Marking an unusual connection between humans and sea creatures, marine mammal experts in Sausalito hope to soon begin testing human epilepsy drugs on sea lions stricken by a marine toxin.
The chief pathologist at the Marine Mammal Center said the hospital is working alongside Stanford University researchers who are studying treatments for human epilepsy. The collaboration could soon result in a cross-species clinical study to test treatments developed for humans on sea lions.
“The pathology in the California sea lions, it’s very very similar to what people get with temporal lobe epilepsy," said the center’s chief pathologist Padraig Duignan.
The center, which is perched on a hilltop overlooking the Pacific Ocean, has seen an uptick in sea lions suffering domoic acid poisoning, a naturally occurring toxin that is released in algae blooms. Unusually warm waters off the California coast over the past couple of years have lead to an increase in domoic acid which builds up in shellfish and anchovies — the sea lions’ primary diet.
“So generally when these animals are found,” Duignan said, “they come on shore — they’re disorientated — they seem to be a little less aware of their surroundings.”
Duignan said sea lions suffering from domoic acid poisoning exhibit signs of brain injury such as partial blindness, disorientation and severe seizures. He said drugs developed to treat human epilepsy could potentially be used to ease at least some those symptoms in sea lions.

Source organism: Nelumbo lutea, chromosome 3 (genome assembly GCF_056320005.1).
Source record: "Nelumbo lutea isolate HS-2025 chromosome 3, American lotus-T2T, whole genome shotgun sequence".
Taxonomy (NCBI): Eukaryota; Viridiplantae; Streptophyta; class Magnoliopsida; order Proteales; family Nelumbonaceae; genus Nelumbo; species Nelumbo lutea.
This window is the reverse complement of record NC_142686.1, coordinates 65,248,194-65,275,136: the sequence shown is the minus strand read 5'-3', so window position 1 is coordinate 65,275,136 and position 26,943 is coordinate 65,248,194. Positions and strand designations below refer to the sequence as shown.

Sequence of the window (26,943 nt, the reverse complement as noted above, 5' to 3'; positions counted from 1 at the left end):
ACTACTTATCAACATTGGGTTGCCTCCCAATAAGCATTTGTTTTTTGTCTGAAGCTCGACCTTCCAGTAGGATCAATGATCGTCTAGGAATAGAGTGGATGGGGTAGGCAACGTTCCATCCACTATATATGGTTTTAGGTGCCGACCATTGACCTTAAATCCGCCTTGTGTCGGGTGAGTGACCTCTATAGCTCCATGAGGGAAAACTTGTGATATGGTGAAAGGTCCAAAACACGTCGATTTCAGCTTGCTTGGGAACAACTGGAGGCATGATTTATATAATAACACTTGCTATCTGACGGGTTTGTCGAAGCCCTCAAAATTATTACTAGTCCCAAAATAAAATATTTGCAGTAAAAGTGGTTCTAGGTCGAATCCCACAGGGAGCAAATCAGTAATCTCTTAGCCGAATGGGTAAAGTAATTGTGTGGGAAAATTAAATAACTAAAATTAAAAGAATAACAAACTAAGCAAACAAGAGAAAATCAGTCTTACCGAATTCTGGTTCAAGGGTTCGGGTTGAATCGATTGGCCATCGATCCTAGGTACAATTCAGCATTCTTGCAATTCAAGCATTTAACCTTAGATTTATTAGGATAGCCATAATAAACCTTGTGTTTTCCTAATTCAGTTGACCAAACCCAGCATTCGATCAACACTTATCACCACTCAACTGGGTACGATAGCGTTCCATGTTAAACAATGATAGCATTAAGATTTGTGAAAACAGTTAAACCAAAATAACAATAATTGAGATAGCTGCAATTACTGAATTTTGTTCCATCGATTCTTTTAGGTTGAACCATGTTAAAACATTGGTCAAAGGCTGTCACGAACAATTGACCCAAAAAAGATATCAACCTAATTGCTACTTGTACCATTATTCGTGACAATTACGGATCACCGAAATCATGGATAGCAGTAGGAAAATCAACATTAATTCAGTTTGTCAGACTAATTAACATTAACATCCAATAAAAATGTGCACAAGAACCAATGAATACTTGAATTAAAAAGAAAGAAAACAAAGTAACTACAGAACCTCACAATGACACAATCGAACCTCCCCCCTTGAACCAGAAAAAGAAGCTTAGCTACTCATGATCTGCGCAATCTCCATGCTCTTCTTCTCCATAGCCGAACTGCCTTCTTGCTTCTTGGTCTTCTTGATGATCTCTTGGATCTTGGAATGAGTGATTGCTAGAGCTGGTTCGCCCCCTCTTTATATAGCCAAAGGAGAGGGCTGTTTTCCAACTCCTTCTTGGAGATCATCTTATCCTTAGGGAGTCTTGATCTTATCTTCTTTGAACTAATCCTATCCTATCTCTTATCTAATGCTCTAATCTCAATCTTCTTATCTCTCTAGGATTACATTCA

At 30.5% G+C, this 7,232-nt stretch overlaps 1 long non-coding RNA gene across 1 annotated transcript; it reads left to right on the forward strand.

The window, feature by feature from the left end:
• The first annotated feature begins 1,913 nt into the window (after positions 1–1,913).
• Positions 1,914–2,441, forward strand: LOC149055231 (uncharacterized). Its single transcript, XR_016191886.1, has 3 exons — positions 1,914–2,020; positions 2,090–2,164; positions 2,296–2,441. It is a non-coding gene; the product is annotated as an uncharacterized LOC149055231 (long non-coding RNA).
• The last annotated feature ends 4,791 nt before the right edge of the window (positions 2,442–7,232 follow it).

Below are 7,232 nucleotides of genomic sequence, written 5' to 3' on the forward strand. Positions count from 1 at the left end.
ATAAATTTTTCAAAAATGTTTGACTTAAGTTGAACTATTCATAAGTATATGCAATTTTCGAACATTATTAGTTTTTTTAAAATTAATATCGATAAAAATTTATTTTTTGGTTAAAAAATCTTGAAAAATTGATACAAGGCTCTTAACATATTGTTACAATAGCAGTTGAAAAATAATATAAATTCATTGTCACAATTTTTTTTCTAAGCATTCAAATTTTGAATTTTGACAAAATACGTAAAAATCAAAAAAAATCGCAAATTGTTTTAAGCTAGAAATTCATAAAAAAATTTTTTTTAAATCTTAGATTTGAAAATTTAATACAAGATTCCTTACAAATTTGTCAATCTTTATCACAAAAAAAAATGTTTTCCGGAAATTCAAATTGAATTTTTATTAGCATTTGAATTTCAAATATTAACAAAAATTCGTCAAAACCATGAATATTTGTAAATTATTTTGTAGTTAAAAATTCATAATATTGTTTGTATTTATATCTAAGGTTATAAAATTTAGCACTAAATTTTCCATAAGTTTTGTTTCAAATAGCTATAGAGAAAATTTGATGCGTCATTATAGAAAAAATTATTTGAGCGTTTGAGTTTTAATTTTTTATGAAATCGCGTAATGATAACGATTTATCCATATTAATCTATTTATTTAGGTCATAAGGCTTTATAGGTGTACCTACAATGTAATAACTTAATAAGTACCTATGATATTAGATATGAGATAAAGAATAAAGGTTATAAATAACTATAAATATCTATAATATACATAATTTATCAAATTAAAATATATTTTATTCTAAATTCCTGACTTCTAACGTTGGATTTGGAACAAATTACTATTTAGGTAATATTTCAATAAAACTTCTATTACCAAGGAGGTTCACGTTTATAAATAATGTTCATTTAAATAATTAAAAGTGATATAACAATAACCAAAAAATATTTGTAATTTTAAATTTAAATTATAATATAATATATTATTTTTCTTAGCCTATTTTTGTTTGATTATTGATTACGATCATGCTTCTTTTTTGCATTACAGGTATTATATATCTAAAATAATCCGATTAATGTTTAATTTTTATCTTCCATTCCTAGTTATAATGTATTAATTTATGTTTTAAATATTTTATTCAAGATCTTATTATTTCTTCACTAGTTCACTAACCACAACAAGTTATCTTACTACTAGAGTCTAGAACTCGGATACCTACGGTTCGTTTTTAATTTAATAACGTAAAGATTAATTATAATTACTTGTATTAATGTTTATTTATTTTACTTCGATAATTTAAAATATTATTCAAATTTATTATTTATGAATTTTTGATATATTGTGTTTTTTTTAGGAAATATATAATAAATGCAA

“It will be possible to develop new drug therapies,” Duignan said, “and try these drugs on sea lions that are being treated anyway — and see how it works on them before you would go to human trials with similar drugs.”
This year, the marine center has treated about 60 patients that are likely related to domoic acid poisoning. Last November, California health officials shut down the majority of the state’s commercial dungeness crab season after the crustaceans showed unsafe levels of the toxin. Experts say the unusually warm coastal waters allowing the toxins to thrive are likely a sign of climate change.
The center treats the animals with a steady flow of fluids, food, medicine and rest. Vets say a number of animals that aren’t able to return to the wild have to be euthanized.
“The better treatment we can give them,” said staff veterinarian Cara Field, “the faster we can give it to them — the more likely they’ll have a good outcome.”
Duignan said the vast number of animals coming into the shelter provides a good pool of candidates for a clinical trial. He said while no clinical trials are scheduled, they may not be far off.
“We see so many cases,” Duignan said, “that it could be pretty soon that you actually develop clinical trials on the sea lions that need treatment anyway.”
On a recent day, Field and her team performed an examination on a partially blind sea lion nicknamed “Wrangler,” that was exhibiting signs of domoic acid poisoning. The team hoisted the anesthetized sea lion onto an examination table — where its eyes were examined and blood samples taken. Afterward it was carried back to its pen where it began to revive from its drug-induced nap.
Field said the sea lion’s eyesight may recover if the treatment for domoic acid poisoning is effective. Field watched Wrangler slowly regain consciousness and stare absently at the gathering of would-be-saviors.
“It feels great, you know you really helped that animal through a pretty significant crisis,” Field said. “We’re all hoping the water temperatures will go back to more normal.”